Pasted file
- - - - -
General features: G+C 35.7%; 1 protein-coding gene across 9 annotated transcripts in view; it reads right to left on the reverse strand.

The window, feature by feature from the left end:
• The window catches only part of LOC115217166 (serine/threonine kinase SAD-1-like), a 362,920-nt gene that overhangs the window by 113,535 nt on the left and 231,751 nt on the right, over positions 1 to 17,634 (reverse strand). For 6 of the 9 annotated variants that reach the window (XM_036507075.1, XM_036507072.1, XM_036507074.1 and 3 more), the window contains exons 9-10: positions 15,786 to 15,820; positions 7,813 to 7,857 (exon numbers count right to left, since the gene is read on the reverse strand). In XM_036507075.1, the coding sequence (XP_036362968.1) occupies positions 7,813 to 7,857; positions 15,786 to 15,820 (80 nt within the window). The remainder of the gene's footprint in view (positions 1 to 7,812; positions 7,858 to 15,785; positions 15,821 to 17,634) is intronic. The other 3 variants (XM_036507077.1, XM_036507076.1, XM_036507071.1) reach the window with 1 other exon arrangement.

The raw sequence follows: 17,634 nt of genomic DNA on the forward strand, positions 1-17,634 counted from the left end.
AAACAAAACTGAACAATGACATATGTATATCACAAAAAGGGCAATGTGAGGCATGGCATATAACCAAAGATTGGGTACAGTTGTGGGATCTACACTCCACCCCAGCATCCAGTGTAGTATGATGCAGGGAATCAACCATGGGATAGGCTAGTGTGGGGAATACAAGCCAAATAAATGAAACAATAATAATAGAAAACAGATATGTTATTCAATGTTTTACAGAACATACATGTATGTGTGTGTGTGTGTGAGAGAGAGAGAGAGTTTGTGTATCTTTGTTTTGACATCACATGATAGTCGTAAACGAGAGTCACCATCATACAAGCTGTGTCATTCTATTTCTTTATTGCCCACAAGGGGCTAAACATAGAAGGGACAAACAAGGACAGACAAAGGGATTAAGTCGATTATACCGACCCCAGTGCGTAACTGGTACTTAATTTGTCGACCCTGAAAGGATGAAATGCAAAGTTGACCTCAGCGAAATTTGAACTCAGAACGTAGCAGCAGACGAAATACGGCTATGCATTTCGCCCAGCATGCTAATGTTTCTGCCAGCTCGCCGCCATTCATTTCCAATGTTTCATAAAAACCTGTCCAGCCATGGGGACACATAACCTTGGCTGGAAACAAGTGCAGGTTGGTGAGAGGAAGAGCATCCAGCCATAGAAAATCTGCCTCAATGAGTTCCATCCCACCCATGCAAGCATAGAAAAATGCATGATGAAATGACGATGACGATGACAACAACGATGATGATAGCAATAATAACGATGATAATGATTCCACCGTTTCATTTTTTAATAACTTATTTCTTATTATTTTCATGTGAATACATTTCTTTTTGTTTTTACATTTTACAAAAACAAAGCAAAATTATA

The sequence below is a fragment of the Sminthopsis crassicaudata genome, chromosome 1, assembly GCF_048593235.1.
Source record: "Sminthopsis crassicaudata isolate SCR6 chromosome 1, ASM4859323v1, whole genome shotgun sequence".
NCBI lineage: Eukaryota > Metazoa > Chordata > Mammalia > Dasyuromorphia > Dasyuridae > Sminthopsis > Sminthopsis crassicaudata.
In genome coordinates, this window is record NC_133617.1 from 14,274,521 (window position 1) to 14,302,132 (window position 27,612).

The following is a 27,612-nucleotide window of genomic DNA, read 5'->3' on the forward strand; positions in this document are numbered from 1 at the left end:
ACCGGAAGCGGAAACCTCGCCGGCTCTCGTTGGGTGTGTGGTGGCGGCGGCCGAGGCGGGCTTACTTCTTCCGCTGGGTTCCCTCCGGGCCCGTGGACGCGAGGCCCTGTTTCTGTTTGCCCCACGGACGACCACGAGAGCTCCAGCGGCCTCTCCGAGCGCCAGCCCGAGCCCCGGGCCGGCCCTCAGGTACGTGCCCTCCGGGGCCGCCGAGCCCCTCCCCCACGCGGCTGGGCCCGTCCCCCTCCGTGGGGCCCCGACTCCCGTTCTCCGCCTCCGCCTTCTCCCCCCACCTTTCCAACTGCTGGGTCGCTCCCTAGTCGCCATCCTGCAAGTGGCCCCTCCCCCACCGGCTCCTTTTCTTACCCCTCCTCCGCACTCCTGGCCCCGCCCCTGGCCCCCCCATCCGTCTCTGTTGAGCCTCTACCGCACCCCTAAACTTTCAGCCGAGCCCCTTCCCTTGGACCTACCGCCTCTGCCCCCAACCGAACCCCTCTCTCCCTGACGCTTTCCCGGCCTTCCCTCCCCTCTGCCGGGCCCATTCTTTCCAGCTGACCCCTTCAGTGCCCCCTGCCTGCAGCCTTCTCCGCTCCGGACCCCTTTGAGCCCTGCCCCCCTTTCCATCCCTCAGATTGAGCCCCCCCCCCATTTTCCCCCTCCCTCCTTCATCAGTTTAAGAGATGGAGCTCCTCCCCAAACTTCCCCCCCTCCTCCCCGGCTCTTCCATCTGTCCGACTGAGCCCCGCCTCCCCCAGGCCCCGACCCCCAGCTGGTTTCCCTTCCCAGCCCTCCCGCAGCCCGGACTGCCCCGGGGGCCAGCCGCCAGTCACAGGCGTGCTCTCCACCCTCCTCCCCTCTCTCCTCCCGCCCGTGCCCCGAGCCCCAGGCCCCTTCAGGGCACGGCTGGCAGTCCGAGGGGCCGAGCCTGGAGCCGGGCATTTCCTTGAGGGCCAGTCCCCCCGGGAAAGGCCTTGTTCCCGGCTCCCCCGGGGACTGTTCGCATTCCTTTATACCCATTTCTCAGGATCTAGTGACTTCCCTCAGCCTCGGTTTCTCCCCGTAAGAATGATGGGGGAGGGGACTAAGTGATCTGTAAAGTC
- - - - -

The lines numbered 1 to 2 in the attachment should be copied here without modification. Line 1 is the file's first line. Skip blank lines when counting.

General features: G+C 35.7%; 1 protein-coding gene across 9 annotated transcripts in view; it reads right to left on the reverse strand.

The window, feature by feature from the left end: